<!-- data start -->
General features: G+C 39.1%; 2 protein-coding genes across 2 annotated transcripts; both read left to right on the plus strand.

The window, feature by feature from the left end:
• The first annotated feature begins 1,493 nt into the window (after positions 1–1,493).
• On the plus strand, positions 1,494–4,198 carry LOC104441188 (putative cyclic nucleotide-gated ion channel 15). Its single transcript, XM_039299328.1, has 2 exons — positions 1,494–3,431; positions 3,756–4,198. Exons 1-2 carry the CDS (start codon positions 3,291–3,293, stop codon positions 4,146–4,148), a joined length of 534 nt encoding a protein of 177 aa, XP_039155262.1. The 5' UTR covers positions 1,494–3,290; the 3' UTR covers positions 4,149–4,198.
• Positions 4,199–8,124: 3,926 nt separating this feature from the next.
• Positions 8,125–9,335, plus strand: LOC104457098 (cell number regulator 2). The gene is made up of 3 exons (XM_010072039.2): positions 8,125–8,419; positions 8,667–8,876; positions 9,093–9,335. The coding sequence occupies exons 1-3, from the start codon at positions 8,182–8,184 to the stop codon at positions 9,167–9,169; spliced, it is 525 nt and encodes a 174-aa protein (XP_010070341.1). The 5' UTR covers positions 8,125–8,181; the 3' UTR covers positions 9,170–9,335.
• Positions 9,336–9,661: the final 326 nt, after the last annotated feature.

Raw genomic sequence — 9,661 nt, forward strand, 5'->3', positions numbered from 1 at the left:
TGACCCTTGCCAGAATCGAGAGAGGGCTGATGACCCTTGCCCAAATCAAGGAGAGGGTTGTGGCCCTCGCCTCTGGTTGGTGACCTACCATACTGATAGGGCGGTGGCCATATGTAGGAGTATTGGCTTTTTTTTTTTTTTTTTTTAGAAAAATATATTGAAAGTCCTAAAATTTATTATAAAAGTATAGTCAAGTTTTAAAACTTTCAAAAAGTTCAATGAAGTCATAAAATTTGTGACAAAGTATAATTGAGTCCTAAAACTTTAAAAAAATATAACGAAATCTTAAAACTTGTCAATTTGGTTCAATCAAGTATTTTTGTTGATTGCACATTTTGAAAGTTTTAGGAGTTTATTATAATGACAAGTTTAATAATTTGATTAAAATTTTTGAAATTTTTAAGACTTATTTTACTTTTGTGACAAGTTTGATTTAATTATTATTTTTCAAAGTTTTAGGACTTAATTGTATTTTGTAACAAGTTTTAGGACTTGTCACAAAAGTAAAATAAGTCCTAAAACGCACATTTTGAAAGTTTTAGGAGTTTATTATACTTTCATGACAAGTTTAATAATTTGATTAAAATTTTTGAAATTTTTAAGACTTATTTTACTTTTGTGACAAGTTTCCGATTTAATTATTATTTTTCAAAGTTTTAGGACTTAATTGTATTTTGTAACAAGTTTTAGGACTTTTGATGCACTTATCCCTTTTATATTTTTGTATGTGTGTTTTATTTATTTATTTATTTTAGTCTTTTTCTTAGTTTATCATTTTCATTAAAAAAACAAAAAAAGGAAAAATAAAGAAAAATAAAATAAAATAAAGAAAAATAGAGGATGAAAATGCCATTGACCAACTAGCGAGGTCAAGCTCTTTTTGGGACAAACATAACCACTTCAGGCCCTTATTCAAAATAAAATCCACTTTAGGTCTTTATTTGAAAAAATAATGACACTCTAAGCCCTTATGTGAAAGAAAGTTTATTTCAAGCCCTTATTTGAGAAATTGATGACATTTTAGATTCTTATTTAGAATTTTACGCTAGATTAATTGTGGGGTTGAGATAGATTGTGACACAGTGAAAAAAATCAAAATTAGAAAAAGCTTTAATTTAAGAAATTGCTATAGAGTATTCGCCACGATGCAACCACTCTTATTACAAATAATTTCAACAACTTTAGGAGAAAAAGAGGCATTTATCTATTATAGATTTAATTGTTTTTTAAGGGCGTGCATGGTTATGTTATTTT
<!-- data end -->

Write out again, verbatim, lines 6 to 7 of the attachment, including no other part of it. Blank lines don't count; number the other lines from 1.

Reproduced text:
• Positions 8,125–9,335, plus strand: LOC104457098 (cell number regulator 2). The gene is made up of 3 exons (XM_010072039.2): positions 8,125–8,419; positions 8,667–8,876; positions 9,093–9,335. The coding sequence occupies exons 1-3, from the start codon at positions 8,182–8,184 to the stop codon at positions 9,167–9,169; spliced, it is 525 nt and encodes a 174-aa protein (XP_010070341.1). The 5' UTR covers positions 8,125–8,181; the 3' UTR covers positions 9,170–9,335.
• Positions 9,336–9,661: the final 326 nt, after the last annotated feature.